The deployment of the LCVPs and LCMs facilitated the massing of Allied forces on the Rhine’s eastern bank and enabled the rapid exploitation of the established bridgeheads. With their contribution to Operation Plunder—overcoming the final obstacle barring the way—into Germany from the West, the Navy played a significant role in ending the war in Europe.
—Rachael A. Beath, Intern, NHHC Histories and Archives Division
1 The four boat units were Task Unit (TU) 122.5.1, TU 122.5.2, TU 122.5.3, and TU 122.5.4. See Samuel E. Morison, History of United States Naval Operations, Volume XI: The Invasion of France and Germany, 1944–1945. (Boston: Little, Brown and Company, 1960), 318.
2 The following day, Generalfeldmarschall Marshal Wilhelm Keitel signed similar articles of unconditional surrender to Soviet forces in Berlin.
Bedessem, Edward N. Central Europe: The U.S. Army Campaigns of World War II. Washington, DC: U.S. Army Center of Military History, 1992.
Bookman, John T. and Stephen T. Powers. The March to Victory: A Guide to World War II Battles and Battlefields from London to the Rhine. New York: Harper & Row, Publishers, Inc., 1986.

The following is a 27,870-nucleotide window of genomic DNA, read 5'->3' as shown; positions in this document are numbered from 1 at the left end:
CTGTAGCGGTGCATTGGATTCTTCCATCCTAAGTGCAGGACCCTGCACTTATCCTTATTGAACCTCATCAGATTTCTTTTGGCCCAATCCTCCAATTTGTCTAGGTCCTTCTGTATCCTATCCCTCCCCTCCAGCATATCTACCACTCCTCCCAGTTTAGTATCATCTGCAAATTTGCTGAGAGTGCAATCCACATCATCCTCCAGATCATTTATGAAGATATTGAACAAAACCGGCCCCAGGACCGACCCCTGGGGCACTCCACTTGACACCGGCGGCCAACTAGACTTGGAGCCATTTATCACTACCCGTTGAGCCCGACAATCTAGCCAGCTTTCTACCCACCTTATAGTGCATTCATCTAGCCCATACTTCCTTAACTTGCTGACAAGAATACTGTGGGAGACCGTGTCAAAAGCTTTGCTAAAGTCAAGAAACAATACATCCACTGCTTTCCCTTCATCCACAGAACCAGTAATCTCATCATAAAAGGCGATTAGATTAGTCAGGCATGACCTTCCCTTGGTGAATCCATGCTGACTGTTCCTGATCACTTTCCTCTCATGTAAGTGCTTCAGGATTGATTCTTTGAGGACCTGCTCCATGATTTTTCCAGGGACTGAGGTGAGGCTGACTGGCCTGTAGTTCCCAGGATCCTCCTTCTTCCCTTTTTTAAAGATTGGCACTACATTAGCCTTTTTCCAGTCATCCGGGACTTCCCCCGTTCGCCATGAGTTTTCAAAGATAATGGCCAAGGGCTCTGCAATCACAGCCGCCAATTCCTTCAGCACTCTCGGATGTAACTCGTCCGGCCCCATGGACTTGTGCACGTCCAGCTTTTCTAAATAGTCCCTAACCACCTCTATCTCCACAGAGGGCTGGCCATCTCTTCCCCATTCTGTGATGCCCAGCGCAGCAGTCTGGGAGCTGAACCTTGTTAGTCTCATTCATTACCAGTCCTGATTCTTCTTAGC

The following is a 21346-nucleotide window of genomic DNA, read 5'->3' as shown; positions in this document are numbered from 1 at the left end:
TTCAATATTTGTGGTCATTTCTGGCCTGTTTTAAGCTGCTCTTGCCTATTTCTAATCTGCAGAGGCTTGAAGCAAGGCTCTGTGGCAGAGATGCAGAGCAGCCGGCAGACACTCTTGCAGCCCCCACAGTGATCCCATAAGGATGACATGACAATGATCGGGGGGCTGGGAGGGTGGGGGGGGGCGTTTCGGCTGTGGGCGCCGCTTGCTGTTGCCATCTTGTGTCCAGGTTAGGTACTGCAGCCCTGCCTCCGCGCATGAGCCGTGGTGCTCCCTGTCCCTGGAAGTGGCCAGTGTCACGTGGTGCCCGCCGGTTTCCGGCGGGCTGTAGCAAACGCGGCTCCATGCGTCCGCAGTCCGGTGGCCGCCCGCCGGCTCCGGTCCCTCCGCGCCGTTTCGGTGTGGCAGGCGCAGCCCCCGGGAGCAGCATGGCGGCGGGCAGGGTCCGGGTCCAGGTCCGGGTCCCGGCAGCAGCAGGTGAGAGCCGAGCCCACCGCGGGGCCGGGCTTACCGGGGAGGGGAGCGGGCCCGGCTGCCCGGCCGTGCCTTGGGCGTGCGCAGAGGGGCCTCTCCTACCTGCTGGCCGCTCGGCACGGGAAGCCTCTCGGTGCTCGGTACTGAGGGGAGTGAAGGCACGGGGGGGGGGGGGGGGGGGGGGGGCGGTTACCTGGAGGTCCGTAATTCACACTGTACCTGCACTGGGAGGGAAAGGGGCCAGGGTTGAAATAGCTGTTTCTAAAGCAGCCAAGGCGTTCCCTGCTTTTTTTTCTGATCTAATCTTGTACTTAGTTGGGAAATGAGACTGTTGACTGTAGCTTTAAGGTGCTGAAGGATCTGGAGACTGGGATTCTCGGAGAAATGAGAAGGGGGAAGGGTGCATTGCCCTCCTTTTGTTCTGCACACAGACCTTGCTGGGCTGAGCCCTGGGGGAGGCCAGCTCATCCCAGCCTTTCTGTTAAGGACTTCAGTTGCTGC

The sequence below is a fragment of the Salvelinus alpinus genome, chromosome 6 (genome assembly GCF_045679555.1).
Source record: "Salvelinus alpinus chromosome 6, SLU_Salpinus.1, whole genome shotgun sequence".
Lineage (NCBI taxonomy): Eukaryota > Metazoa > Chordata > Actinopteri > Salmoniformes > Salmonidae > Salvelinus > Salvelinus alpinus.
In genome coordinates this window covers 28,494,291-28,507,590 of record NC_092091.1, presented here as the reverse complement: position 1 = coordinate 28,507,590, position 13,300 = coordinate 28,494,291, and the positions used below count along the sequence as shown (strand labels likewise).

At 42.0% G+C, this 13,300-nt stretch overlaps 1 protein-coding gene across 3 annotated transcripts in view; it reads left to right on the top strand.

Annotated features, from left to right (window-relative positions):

MacDonald, Charles B. United States Army in World War II—European Theater of Operations: The Last Offensive. Washington, DC: U.S. Army Center of Military History, 1993.
Morison, Samuel E. History of United States Naval Operations, Volume XI: The Invasion of France and Germany, 1944–1945. Boston: Little, Brown and Company, 1960.
Oral History: Vice Admiral Alan G. Kirk. Kirk was Commander, United States Naval Forces, France, in 1944 and 1945, and tells of the Navy’s part in the Rhine River crossing and of the capture of the Atlantic ports occupied by the German military.
Oral History: Lieutenant Commander William Leide. Leide was commanding officer of Boat Unit 2, attached to the U.S. Third Army during the Rhine crossing.
Oral History: Lieutenant Wilton Wenker and Lieutenant F. M. Elby. Wenker and Elby were, respectively, the commanding officer and executive officer of Boat Unit 1, attached to the U.S. First Army during the Rhine crossing.